Today Ant Group announced Trusple, a new blockchain platform for international trade that targets SMEs and banks. At launch it has partnered with BNP Paribas, Citi, DBS Bank, Deutsche Bank, and Standard Chartered. Ant is the company behind Alipay, the largest mobile payment platform in China, which claims to have more than 1.2 billion users globally. The group is currently conducting an IPO which some have predicted could give a $200 billion valuation.
The name Trusple is derived from “Trust Made Simple”. Once a trade is recorded on the platform, smart contracts can automatically update information, including delivery progress. But it also will integrate trade finance, enabling automated bank payments using smart contracts. In the first instance, the banks will provide payment guarantees. Banks are keen on blockchain because it can reduce their risk of granting credit by verifying the buyer’s transaction.
“Trusple was designed to solve problems for SMEs and financial institutions involved in cross-border trading,” said Guofei Jiang, President of Advanced Technology Business Group, Ant Group. “We look forward to making cross-border trading safer, more reliable, and more efficient for buyers and sellers, as well as for the financial institutions that serve them.”
The solution is powered by AntChain, the in-house developed blockchain, which unusually is proprietary rather than open source. We believe Trusple is a software solution, a little like IBM and Maersk’s TradeLens offering but for SMEs. Many trade finance platforms such as we.trade, komgo and Contour, have a shared governance structure where a group of banks or industry firms call the shots. Here we believe the governance will be down to Ant.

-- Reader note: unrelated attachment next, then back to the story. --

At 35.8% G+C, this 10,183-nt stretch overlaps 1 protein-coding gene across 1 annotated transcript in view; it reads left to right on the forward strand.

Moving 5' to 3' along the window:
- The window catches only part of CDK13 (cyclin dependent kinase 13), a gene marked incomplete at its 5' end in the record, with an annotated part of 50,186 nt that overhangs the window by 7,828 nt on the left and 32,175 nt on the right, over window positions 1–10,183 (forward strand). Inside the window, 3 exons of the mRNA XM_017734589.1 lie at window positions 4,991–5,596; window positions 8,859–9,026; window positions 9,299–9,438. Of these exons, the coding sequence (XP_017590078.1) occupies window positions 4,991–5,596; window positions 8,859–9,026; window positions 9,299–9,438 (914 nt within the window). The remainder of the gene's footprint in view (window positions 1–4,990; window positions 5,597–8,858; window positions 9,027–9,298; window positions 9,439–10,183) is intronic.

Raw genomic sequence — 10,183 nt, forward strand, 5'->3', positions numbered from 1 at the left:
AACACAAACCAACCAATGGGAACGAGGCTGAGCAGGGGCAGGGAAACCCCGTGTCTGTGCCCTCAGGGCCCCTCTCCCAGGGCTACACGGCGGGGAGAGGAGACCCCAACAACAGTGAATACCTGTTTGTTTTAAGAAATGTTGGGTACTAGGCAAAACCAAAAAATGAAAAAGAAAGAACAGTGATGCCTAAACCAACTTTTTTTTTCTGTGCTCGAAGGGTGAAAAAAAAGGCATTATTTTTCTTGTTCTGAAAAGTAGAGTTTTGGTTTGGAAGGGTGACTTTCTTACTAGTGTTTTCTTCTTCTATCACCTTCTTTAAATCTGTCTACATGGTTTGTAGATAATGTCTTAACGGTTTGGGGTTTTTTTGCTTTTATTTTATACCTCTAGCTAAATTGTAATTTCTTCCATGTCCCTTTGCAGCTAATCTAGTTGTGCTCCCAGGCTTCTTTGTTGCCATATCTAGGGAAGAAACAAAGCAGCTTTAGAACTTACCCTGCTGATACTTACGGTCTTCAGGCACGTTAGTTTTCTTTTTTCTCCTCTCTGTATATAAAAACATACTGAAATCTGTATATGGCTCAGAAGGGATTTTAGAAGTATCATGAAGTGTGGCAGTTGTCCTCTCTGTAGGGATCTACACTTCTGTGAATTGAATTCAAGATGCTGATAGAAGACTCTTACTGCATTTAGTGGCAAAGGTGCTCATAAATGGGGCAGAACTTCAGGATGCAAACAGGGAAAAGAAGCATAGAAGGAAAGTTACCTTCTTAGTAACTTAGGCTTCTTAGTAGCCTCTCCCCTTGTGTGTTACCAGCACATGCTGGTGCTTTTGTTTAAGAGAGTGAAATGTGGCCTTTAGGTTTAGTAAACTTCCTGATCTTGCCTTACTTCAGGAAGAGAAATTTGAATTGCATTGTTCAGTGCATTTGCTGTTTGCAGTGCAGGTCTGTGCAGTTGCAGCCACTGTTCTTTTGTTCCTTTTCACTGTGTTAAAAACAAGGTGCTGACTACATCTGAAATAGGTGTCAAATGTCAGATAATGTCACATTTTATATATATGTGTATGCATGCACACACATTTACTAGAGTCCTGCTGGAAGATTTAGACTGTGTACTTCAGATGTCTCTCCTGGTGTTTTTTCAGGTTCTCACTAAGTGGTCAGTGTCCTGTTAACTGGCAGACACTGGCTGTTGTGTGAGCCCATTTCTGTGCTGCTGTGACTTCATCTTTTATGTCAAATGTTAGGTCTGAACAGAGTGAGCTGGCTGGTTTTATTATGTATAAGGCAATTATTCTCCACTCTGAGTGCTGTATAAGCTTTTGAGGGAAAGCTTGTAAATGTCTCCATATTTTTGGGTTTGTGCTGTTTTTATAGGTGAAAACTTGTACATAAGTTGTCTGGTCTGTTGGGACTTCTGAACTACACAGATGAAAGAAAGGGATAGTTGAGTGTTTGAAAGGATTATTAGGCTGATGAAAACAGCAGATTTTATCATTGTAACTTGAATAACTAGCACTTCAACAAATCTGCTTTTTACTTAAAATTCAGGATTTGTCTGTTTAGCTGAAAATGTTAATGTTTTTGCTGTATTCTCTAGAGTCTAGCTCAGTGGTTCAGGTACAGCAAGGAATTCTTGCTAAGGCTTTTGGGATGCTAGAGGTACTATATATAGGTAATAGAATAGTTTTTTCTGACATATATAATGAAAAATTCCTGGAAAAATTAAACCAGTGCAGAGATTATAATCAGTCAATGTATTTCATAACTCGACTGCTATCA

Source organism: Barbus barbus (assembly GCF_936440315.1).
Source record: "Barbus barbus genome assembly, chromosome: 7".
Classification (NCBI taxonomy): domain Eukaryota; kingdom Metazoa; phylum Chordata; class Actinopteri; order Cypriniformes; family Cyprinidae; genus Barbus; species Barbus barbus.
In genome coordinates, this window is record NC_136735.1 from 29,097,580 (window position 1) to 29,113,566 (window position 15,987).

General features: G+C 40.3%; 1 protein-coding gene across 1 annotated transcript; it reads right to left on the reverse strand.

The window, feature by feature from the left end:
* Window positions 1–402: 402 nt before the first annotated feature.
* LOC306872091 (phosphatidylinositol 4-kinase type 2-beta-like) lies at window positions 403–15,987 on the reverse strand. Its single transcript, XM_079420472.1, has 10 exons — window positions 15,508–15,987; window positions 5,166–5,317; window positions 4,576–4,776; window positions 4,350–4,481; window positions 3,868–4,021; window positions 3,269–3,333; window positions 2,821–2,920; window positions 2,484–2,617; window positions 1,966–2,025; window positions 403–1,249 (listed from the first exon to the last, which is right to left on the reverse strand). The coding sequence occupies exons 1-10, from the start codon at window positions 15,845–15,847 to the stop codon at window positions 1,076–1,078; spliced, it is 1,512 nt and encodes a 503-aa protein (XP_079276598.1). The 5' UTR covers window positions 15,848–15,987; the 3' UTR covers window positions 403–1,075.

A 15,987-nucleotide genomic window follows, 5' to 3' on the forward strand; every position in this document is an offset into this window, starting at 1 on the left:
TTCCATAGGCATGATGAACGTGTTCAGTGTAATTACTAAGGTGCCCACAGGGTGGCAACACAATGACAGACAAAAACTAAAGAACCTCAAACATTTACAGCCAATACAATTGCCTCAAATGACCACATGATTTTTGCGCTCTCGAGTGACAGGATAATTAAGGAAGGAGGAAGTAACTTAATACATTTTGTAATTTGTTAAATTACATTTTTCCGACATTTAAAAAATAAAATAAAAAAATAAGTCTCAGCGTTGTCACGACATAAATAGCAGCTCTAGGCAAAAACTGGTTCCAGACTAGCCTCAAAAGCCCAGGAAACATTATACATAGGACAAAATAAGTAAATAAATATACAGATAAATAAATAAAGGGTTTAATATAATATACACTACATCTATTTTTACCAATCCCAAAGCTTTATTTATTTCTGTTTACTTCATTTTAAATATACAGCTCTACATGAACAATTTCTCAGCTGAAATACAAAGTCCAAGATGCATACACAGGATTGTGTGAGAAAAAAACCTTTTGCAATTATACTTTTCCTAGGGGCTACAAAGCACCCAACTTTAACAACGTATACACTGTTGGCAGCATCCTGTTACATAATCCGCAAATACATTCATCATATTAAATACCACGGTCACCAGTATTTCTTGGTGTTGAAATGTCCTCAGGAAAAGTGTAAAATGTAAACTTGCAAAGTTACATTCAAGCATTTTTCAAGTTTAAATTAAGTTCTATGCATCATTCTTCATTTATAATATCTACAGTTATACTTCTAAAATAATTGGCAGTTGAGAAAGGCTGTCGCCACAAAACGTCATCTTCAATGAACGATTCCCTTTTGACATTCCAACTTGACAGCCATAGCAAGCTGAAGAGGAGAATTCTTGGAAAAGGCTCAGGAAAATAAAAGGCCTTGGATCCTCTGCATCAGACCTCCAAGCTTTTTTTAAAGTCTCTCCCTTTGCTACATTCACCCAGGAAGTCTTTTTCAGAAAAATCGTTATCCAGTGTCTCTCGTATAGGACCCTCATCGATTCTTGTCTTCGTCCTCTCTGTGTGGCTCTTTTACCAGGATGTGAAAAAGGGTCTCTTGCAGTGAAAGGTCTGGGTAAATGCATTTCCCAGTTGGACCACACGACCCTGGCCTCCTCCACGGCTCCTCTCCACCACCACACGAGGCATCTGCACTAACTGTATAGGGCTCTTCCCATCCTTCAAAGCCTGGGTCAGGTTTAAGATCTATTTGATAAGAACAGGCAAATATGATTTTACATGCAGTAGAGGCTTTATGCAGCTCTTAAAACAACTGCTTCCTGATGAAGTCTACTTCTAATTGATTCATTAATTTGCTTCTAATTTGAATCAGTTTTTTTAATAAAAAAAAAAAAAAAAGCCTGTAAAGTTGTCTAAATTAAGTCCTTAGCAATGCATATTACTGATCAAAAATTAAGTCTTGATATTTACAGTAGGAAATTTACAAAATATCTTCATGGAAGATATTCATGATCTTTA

So not only will Ant have quicker governance, but it’s very fast-moving in any case. Furthermore, it can leverage its association with Alibaba, a platform designed to help SMEs trade across borders. Ant has been so successful that it’s one of the drivers behind the Chinese government’s launch of a central bank digital currency because Alipay and WeChat Pay are now the main retail payment rails in China. Hence, this is an opportunity for Ant to extend its dominant position into another sector.
Trusple is not the only blockchain trade and trade finance solution targeting SMEs. Earlier this year at the World Economic Forum, an agreement was signed for the TradeTrust network by the International Chamber of Commerce (ICC), the Singapore Government, and several global firms, including DBS and Standard Chartered. TradeTrust and Trusple are not necessarily mutually exclusive because TradeTrust’s objective is to enable interoperability across different trade platforms. we.trade is also targeting the SME sector in Europe.
Standard Chartered was the first bank to complete a transaction on the Trusple platform, although it commented that the “use of blockchain will be enabled in due course.”
“SME’s around the world contribute up to 40 percent of GDP in emerging economies and are important contributors to job creation,” said Neil Daswani of Standard Chartered. “By integrating our leading financial capabilities into the Trusple network, we have a real opportunity to facilitate these businesses’ participation in the growing intra-Asia trade ecosystem and support the development of sustainable supply chains in the region.”
Standard Chartered has an existing relationship with Ant through a cross border remittance app. It’s also a backer of Chinese supply chain platform Linklogis, and a founding member of the Contour trade finance network where BNP Paribas, Citi and DBS are also members.